Japan: introducing a new frontier for fine wine

Japanese wine: key points

Hundred year-old wooden fermentation vats at Chateau Mercian’s new winery in Nagano

• The Japanese wine industry began in the 1870s.
• However, it wasn’t until the 1960s that the country experienced a boom in wine consumption, driven by western imported wines.
• A greater focus on high-quality domestic wine production was accelerated by a law change in 2004 that had prevented the establishment of boutique wineries.
• In October 2018, all Japanese wine must be made from grapes grown in Japan – preventing a long-time practice of importing wine from abroad, bottling it in Japan, then labelling it as a product of the country.
• Today, wine is made in 42 of Japan’s 47 prefectures.
• The production of Japanese wine totals around 22m bottles per year, with more than half from Yamanashi and Nagano, and a further 15% from Hokkaido (which is home to Japan’s largest single winery, Hokkaido Wein).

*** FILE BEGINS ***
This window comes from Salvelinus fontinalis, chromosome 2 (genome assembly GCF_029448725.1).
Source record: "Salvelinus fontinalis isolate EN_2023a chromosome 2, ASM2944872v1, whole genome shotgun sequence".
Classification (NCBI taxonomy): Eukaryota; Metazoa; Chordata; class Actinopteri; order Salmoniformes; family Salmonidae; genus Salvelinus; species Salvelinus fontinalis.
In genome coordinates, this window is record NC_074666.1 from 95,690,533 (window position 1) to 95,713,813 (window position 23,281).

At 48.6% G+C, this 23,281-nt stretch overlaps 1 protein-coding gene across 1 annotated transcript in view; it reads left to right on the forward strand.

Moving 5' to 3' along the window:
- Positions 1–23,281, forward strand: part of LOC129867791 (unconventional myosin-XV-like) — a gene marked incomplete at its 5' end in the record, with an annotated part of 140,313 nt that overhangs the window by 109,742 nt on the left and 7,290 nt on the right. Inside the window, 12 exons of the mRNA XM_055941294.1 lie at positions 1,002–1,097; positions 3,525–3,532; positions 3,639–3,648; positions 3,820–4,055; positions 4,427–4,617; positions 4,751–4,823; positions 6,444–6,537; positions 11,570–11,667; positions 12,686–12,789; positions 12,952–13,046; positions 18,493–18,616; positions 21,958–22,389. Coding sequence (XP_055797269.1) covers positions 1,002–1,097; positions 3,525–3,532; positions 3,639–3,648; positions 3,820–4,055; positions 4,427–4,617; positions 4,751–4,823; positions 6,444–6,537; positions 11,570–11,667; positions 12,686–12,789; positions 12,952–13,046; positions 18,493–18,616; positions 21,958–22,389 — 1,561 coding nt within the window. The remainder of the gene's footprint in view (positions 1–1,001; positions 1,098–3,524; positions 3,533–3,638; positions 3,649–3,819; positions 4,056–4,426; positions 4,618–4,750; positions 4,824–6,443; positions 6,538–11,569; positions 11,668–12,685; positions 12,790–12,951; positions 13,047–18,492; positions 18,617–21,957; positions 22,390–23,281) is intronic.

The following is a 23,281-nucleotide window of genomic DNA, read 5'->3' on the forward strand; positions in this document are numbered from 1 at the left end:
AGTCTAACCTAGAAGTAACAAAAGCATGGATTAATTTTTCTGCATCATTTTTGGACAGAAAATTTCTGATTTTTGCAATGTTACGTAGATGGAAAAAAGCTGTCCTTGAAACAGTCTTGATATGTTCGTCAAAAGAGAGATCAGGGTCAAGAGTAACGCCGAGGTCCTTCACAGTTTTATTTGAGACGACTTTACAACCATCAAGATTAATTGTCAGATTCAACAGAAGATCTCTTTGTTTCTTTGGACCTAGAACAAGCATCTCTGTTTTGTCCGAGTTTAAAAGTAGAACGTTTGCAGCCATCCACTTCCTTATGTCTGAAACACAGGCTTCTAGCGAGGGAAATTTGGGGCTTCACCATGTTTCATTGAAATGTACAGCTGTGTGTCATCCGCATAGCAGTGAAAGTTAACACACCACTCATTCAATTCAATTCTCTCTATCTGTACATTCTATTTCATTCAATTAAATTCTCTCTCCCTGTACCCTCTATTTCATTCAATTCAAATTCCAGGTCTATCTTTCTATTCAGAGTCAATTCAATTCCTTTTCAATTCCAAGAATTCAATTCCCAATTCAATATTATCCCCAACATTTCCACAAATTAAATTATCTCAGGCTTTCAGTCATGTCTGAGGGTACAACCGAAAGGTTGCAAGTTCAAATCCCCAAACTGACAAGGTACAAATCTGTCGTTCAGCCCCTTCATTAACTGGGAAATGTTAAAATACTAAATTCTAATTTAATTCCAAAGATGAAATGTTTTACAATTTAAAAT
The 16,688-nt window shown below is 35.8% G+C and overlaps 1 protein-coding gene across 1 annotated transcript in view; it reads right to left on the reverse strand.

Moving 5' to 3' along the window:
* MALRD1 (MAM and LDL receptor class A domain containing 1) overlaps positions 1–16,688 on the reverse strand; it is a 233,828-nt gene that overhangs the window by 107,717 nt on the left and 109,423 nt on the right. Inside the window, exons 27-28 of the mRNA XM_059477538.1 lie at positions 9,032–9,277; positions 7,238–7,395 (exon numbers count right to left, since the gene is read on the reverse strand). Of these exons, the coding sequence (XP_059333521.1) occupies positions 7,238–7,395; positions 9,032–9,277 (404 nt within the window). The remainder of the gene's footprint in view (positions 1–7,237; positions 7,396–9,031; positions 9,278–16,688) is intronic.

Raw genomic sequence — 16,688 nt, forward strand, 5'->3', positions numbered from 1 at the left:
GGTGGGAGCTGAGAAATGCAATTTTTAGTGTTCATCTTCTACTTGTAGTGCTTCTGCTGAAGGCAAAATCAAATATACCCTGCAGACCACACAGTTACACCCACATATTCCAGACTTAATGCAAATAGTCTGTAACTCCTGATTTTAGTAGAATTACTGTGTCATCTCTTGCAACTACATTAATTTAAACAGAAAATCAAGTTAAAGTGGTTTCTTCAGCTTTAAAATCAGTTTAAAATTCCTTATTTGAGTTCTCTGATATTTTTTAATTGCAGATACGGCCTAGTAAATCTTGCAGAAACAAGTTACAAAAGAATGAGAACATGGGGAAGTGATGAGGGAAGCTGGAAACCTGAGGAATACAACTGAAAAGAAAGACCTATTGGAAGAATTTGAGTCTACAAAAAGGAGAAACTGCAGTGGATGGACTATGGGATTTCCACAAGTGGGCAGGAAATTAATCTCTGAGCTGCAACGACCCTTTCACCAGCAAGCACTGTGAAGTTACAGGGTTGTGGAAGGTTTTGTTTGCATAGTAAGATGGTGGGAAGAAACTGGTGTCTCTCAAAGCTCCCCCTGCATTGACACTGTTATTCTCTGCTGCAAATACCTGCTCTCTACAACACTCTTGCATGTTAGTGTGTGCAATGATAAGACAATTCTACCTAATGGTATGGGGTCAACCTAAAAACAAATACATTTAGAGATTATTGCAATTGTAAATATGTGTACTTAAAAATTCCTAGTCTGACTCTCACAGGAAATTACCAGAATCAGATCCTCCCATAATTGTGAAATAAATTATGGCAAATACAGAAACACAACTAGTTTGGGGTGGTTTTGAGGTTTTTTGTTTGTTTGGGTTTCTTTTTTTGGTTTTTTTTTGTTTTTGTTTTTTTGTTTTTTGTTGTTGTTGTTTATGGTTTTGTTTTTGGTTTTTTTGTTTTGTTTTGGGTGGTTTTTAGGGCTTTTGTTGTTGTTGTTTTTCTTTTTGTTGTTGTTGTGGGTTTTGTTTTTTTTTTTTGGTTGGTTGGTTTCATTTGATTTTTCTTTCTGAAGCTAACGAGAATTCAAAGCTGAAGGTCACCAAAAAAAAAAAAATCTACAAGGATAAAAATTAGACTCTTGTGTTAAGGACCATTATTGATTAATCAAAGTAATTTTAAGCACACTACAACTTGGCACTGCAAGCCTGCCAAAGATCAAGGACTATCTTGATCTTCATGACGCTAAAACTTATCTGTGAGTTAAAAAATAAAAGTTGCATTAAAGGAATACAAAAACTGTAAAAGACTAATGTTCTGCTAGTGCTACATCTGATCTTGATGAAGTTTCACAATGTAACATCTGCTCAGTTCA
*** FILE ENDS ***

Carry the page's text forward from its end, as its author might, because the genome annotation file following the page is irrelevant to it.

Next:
• Currently, there are around 300 wineries in Japan.
• The most planted grape is Koshu, followed by Muscat Bailey A – both of which are hybrid grapes – although plantings of Merlot and Chardonnay are increasing.

This report and the visits that took place to produce it were supported by The Japan Food Product Overseas Promotion Centre (JFOODO), which was established in April 2017 within The Japan External Trade Organization (JETRO). This article first appeared in the October issue of The Drinks Business.

Takahiko Saga from Hokkaido’s Domaine Takahiko

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